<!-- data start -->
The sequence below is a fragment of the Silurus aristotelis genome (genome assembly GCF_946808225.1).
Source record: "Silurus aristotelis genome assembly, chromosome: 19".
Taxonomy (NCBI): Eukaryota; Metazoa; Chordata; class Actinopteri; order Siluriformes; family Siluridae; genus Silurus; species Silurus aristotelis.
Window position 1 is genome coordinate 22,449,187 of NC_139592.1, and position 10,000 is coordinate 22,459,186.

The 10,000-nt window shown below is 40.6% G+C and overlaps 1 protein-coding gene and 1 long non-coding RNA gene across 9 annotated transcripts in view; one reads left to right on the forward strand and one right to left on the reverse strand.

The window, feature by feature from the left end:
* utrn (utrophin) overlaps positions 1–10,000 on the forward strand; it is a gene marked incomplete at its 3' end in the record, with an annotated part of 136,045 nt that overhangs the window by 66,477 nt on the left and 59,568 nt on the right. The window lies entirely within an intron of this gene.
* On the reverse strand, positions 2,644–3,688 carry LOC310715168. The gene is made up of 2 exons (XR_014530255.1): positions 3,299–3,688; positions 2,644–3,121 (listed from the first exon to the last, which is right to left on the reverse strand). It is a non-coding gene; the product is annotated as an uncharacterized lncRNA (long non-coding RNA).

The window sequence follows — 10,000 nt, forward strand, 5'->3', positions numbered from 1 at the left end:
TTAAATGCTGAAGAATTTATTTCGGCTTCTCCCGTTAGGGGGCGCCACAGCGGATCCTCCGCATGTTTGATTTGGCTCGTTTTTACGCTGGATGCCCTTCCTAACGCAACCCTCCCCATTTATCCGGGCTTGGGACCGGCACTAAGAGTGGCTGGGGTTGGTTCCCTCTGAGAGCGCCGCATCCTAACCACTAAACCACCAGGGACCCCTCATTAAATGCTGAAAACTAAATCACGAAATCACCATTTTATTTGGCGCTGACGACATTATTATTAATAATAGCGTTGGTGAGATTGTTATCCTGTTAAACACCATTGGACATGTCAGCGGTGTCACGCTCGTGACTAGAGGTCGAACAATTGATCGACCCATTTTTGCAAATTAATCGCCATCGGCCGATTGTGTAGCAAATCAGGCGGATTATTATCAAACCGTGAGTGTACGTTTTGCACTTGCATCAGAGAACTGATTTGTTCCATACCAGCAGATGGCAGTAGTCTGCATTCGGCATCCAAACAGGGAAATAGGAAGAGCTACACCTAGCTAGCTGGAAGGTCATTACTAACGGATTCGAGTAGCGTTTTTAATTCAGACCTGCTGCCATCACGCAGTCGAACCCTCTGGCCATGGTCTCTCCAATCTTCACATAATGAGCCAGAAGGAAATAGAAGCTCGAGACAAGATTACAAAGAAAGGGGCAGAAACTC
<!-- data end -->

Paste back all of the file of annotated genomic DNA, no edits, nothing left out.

The sequence below is a fragment of the Silurus aristotelis genome (genome assembly GCF_946808225.1).
Source record: "Silurus aristotelis genome assembly, chromosome: 19".
Taxonomy (NCBI): Eukaryota; Metazoa; Chordata; class Actinopteri; order Siluriformes; family Siluridae; genus Silurus; species Silurus aristotelis.
Window position 1 is genome coordinate 22,449,187 of NC_139592.1, and position 10,000 is coordinate 22,459,186.

The 10,000-nt window shown below is 40.6% G+C and overlaps 1 protein-coding gene and 1 long non-coding RNA gene across 9 annotated transcripts in view; one reads left to right on the forward strand and one right to left on the reverse strand.

The window, feature by feature from the left end:
* utrn (utrophin) overlaps positions 1–10,000 on the forward strand; it is a gene marked incomplete at its 3' end in the record, with an annotated part of 136,045 nt that overhangs the window by 66,477 nt on the left and 59,568 nt on the right. The window lies entirely within an intron of this gene.
* On the reverse strand, positions 2,644–3,688 carry LOC310715168. The gene is made up of 2 exons (XR_014530255.1): positions 3,299–3,688; positions 2,644–3,121 (listed from the first exon to the last, which is right to left on the reverse strand). It is a non-coding gene; the product is annotated as an uncharacterized lncRNA (long non-coding RNA).

The window sequence follows — 10,000 nt, forward strand, 5'->3', positions numbered from 1 at the left end:
TTAAATGCTGAAGAATTTATTTCGGCTTCTCCCGTTAGGGGGCGCCACAGCGGATCCTCCGCATGTTTGATTTGGCTCGTTTTTACGCTGGATGCCCTTCCTAACGCAACCCTCCCCATTTATCCGGGCTTGGGACCGGCACTAAGAGTGGCTGGGGTTGGTTCCCTCTGAGAGCGCCGCATCCTAACCACTAAACCACCAGGGACCCCTCATTAAATGCTGAAAACTAAATCACGAAATCACCATTTTATTTGGCGCTGACGACATTATTATTAATAATAGCGTTGGTGAGATTGTTATCCTGTTAAACACCATTGGACATGTCAGCGGTGTCACGCTCGTGACTAGAGGTCGAACAATTGATCGACCCATTTTTGCAAATTAATCGCCATCGGCCGATTGTGTAGCAAATCAGGCGGATTATTATCAAACCGTGAGTGTACGTTTTGCACTTGCATCAGAGAACTGATTTGTTCCATACCAGCAGATGGCAGTAGTCTGCATTCGGCATCCAAACAGGGAAATAGGAAGAGCTACACCTAGCTAGCTGGAAGGTCATTACTAACGGATTCGAGTAGCGTTTTTAATTCAGACCTGCTGCCATCACGCAGTCGAACCCTCTGGCCATGGTCTCTCCAATCTTCACATAATGAGCCAGAAGGAAATAGAAGCTCGAGACAAGATTACAAAGAAAGGGGCAGAAACTC